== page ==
Urinary incontinence is one of the most unpleasant obstacles that people face as they get older. Though the severity of the condition varies between individuals, any lack of bladder control can be embarrassing. The key to solving this problem, of course, is to learn as much as possible about why it’s happening in the first place.
The most common trigger for urinary incontinence among women is the hormonal imbalance that comes with menopause. Estrogen, which can dip drastically during this stage in life, is partially responsible for maintaining the health of the urinary tract lining and keeping muscles strong. Weak pelvic muscles and a weakened urinary tract are direct causes for incontinence and discomfort.
Weight gain is also sometimes caused by menopause, though anyone who is overweight is at a greater risk of developing the disorder. Excess fat, especially when carried around the waist, increases pressure on the stomach and bladder and weakens the urethra. Individuals with a body mass index (BMI) of 30 or higher are more likely to experience urinary incontinence than others. Pregnancy can have the same effect.
Infections or Growths
Though hormonal imbalance is often the culprit of urinary incontinence, other triggers might also explain the problem. Urinary tract infections (UTIs) can also result in this condition, as they cause the muscles in the bladder to contract too frequently, creating the sensation of always needing to go to the bathroom. Tumors in the lower bladder could also be to blame, though these are much less common. A doctor should attend to any perceived UTI as soon as possible to avoid it spreading to the bladder or kidneys.
Some medications – unfortunately including ones that treat other menopause symptoms – report urinary incontinence as a potential side effect. They can interrupt the normal storing and passing of urine as well as increase the quantity of urine produced, leading to unexpected overflow. Known offenders include diuretics, some antidepressants, and sedatives.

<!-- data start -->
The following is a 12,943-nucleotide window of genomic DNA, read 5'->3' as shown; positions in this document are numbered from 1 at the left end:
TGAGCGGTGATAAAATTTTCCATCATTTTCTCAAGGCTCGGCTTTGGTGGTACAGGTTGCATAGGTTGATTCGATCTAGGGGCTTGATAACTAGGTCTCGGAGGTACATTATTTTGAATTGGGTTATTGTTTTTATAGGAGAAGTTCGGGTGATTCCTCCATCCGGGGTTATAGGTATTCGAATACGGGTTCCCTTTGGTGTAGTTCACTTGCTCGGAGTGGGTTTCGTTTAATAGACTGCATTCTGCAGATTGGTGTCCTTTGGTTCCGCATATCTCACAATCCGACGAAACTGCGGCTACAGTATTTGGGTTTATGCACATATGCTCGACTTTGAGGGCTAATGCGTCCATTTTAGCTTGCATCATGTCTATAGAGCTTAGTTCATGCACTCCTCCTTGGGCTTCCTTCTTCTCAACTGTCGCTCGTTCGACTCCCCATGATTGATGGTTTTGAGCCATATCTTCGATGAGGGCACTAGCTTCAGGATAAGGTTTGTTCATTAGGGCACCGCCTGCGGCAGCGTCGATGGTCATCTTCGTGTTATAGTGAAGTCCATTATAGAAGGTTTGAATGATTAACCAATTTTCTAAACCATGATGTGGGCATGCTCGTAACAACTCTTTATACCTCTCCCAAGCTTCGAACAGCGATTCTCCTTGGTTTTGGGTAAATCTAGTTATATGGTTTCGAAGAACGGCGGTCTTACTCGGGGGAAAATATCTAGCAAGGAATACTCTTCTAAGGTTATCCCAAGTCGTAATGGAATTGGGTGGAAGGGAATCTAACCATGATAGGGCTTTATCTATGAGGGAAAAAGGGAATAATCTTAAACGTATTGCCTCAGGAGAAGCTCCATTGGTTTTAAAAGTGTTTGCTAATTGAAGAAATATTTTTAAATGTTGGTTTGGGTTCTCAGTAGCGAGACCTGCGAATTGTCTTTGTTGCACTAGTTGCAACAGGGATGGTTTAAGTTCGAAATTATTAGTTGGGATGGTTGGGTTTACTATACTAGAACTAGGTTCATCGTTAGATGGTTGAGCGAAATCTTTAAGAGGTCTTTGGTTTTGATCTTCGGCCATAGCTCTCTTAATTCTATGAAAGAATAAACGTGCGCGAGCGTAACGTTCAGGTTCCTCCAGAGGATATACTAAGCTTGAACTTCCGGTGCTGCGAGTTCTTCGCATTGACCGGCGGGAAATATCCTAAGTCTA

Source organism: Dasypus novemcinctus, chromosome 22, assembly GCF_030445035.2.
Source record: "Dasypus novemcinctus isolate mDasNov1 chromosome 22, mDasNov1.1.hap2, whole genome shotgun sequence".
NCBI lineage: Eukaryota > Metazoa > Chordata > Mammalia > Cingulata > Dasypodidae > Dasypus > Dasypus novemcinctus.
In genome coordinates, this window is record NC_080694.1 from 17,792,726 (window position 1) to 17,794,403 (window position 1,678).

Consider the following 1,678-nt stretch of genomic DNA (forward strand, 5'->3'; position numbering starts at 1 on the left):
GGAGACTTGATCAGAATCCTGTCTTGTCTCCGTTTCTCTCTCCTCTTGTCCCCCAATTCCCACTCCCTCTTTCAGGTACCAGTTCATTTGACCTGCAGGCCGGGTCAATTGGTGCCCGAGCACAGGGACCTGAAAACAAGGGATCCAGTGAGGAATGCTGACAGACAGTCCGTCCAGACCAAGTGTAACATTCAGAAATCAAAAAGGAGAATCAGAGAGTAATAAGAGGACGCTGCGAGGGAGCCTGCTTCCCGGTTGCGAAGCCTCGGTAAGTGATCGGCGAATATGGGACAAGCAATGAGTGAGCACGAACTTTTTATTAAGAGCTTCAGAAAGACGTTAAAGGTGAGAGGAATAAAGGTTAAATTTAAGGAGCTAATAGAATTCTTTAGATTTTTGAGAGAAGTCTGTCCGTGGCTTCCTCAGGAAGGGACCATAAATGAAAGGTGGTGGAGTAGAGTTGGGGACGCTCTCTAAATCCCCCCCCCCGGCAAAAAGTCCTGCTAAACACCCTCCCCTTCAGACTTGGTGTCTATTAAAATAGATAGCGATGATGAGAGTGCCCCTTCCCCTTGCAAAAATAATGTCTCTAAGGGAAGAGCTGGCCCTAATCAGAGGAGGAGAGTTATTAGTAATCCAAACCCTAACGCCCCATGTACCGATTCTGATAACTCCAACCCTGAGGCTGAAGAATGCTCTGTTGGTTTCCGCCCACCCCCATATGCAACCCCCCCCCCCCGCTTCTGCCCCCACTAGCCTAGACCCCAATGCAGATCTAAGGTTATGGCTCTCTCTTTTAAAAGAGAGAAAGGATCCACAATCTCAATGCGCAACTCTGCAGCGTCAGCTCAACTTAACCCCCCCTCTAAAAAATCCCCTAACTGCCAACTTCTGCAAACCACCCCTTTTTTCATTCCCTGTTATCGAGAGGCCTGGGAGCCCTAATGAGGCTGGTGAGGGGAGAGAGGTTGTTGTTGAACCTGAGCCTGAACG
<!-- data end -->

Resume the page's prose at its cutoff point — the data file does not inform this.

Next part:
Hormone replacement therapy (HRT), a popular method used to manage the hormonal imbalance of menopause, can also result in incontinence. HRT is now only recommended as a last resort for severe symptoms due to its unpleasant and potentially dangerous side effects.
Urinary incontinence is never a pleasant experience, but once triggers are identified, managing and treating the condition can be easy. Simple lifestyle changes in diet and exercise may be enough, and herbal supplements can help balance hormonal levels the natural way. Knowledge is power, so learn as much as you can about the causes of your incontinence to get on the road to recovery.
By increasing estrogen levels in the most natural way, can help to improve and sometimes restore pelvic muscle tension. Take the Manna Menopause Support tablets to help increase estrogen levels with phyto-estrogens which have no side effect.
If you need to lose weight, you can make use of the easy-to-follow Manna Diet as described in the free e-book.